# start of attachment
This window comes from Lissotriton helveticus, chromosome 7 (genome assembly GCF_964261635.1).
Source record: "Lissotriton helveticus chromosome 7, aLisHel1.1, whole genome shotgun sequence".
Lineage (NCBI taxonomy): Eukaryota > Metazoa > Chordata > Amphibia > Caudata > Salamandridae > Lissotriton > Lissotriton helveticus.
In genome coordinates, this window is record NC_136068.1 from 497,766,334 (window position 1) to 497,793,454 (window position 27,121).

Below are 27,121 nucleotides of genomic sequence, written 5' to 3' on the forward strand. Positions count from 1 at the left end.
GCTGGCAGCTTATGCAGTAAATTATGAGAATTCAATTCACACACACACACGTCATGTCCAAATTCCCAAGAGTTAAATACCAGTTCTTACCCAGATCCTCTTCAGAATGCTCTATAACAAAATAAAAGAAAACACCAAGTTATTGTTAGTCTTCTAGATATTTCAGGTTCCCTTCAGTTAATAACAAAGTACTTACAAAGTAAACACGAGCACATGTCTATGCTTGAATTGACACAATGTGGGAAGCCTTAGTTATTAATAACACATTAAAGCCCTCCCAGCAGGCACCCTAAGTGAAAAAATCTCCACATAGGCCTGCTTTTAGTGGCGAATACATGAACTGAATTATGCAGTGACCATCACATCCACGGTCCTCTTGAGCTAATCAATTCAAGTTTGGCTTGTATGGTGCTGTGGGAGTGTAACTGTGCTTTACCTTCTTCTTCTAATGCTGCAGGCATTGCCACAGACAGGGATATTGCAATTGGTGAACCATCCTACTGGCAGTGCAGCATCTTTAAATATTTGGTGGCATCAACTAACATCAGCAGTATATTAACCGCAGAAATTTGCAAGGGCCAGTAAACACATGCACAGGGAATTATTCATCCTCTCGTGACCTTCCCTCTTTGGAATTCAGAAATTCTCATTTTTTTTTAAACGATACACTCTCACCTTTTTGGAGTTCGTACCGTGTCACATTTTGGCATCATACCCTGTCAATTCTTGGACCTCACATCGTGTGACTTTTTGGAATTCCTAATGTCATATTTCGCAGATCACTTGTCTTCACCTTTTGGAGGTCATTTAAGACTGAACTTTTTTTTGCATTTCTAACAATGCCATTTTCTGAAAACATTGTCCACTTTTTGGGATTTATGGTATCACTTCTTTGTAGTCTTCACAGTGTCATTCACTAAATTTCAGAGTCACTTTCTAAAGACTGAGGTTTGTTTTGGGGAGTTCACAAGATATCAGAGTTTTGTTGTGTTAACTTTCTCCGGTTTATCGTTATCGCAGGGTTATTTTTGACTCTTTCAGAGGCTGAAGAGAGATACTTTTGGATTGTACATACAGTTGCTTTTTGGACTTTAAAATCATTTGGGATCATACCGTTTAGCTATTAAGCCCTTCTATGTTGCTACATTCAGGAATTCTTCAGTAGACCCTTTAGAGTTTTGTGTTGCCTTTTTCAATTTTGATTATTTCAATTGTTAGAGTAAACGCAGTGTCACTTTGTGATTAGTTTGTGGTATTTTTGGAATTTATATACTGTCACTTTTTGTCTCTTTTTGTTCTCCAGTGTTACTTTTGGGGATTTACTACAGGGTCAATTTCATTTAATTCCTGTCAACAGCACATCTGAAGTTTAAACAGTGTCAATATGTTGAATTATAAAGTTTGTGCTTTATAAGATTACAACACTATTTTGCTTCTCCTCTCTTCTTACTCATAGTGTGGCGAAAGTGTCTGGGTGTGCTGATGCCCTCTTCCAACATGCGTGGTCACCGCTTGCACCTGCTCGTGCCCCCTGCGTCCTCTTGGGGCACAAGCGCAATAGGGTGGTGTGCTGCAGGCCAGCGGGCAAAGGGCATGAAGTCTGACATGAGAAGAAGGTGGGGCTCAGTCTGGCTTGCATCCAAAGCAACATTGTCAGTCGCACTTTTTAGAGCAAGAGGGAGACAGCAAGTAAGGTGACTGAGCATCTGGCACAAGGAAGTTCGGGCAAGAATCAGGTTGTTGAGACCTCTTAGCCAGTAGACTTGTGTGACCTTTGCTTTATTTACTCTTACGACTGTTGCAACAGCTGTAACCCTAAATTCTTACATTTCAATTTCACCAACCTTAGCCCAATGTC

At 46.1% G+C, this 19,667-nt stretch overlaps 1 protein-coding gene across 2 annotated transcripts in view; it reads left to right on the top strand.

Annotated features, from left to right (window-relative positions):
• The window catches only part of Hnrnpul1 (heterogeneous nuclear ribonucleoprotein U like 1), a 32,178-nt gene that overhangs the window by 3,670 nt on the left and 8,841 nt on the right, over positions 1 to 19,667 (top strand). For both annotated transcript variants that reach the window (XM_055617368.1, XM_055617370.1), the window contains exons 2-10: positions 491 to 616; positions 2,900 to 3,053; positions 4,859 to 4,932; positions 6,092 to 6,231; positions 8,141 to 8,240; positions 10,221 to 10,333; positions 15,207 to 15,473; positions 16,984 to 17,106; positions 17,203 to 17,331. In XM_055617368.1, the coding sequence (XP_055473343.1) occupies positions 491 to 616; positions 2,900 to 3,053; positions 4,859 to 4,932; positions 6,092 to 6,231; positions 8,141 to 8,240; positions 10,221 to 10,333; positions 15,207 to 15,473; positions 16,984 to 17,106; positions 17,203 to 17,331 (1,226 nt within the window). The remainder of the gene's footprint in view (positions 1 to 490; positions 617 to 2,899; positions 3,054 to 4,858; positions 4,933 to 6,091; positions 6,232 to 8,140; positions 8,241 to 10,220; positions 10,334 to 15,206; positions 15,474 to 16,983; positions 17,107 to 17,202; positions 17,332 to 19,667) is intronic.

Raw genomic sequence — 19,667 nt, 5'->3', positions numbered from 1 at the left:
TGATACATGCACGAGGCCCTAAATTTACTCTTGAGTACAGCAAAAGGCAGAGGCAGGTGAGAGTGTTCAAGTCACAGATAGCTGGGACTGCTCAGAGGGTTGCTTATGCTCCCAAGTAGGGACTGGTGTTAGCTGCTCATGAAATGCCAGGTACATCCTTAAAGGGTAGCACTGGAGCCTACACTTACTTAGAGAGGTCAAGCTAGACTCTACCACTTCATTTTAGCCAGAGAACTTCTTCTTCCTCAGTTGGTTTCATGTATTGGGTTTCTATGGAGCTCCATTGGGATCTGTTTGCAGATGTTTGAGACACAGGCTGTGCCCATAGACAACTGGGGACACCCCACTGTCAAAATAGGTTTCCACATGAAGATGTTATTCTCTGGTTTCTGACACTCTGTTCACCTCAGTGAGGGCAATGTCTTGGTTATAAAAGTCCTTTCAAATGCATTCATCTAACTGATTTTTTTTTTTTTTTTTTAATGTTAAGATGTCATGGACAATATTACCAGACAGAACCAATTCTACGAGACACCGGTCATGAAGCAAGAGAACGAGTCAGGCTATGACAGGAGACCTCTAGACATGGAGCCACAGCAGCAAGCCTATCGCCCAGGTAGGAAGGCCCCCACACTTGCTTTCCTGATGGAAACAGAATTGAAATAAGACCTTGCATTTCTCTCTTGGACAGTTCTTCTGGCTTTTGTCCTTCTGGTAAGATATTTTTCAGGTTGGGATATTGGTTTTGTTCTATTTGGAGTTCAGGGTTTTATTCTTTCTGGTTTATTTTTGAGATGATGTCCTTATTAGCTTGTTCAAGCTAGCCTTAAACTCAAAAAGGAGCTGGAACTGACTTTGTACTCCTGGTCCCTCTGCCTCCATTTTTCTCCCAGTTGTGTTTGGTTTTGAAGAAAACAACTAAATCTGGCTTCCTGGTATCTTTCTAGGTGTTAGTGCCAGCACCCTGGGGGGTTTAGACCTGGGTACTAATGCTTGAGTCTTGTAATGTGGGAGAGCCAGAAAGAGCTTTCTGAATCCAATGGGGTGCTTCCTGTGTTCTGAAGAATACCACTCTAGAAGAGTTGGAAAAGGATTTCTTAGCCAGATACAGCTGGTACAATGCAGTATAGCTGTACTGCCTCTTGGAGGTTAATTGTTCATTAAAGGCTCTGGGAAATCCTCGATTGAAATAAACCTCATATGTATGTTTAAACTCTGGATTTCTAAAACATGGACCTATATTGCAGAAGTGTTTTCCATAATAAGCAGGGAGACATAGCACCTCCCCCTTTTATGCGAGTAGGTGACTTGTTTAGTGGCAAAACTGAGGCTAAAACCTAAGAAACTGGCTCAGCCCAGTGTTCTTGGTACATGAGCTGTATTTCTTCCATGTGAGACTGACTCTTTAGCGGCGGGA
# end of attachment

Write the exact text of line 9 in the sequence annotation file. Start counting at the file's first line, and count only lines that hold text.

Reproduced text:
• The window catches only part of Hnrnpul1 (heterogeneous nuclear ribonucleoprotein U like 1), a 32,178-nt gene that overhangs the window by 3,670 nt on the left and 8,841 nt on the right, over positions 1 to 19,667 (top strand). For both annotated transcript variants that reach the window (XM_055617368.1, XM_055617370.1), the window contains exons 2-10: positions 491 to 616; positions 2,900 to 3,053; positions 4,859 to 4,932; positions 6,092 to 6,231; positions 8,141 to 8,240; positions 10,221 to 10,333; positions 15,207 to 15,473; positions 16,984 to 17,106; positions 17,203 to 17,331. In XM_055617368.1, the coding sequence (XP_055473343.1) occupies positions 491 to 616; positions 2,900 to 3,053; positions 4,859 to 4,932; positions 6,092 to 6,231; positions 8,141 to 8,240; positions 10,221 to 10,333; positions 15,207 to 15,473; positions 16,984 to 17,106; positions 17,203 to 17,331 (1,226 nt within the window). The remainder of the gene's footprint in view (positions 1 to 490; positions 617 to 2,899; positions 3,054 to 4,858; positions 4,933 to 6,091; positions 6,232 to 8,140; positions 8,241 to 10,220; positions 10,334 to 15,206; positions 15,474 to 16,983; positions 17,107 to 17,202; positions 17,332 to 19,667) is intronic.